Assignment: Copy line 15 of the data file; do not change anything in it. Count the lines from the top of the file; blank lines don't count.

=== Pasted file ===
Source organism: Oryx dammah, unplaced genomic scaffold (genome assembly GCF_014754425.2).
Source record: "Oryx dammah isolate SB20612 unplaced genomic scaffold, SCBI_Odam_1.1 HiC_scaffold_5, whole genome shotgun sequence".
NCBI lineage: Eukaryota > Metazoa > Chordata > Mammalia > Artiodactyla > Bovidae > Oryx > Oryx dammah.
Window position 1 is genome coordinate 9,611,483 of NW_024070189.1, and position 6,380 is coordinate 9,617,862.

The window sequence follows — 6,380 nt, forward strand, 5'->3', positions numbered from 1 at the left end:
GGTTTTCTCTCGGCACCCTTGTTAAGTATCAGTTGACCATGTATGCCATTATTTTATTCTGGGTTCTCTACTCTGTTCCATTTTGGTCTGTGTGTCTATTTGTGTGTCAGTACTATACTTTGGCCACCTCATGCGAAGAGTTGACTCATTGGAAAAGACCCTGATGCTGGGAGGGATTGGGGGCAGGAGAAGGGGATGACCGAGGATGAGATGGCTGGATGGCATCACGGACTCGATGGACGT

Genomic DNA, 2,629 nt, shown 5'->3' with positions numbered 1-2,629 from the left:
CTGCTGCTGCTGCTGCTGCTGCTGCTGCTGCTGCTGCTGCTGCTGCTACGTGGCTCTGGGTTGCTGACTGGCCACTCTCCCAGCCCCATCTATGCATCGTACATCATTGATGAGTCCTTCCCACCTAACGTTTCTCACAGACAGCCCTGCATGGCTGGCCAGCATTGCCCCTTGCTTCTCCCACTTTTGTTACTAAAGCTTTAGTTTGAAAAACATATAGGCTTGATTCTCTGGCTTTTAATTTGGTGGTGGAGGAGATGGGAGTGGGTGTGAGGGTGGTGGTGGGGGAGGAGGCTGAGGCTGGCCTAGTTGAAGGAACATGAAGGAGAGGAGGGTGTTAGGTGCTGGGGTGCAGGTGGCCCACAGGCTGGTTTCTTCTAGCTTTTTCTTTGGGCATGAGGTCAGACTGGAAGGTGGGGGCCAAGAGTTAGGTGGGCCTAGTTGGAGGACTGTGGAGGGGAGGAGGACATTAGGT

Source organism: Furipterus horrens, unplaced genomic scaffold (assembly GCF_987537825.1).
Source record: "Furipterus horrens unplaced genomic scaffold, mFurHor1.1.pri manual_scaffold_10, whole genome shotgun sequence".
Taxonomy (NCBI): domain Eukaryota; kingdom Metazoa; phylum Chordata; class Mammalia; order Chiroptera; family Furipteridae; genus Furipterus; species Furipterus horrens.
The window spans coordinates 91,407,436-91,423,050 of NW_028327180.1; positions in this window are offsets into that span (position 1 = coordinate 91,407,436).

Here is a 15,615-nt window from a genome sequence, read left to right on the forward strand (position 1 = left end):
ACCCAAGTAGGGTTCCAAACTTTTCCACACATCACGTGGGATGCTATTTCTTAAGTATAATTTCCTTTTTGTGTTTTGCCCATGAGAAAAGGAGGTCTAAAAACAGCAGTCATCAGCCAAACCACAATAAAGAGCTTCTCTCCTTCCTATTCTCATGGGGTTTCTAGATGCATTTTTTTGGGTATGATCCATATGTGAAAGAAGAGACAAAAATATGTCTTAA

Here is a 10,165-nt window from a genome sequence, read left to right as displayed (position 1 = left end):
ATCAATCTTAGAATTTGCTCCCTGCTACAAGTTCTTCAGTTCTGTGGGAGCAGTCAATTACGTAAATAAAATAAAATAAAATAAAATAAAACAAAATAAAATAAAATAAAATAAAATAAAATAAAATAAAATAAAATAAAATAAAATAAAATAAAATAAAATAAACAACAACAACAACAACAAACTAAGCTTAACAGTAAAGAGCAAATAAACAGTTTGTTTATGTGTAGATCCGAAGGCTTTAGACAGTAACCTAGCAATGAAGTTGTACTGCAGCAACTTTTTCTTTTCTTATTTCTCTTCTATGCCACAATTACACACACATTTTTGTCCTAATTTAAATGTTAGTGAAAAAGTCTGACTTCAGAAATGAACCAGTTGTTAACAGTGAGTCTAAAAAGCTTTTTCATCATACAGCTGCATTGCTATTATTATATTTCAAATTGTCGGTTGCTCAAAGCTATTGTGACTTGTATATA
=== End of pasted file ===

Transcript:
Here is a 10,165-nt window from a genome sequence, read left to right as displayed (position 1 = left end):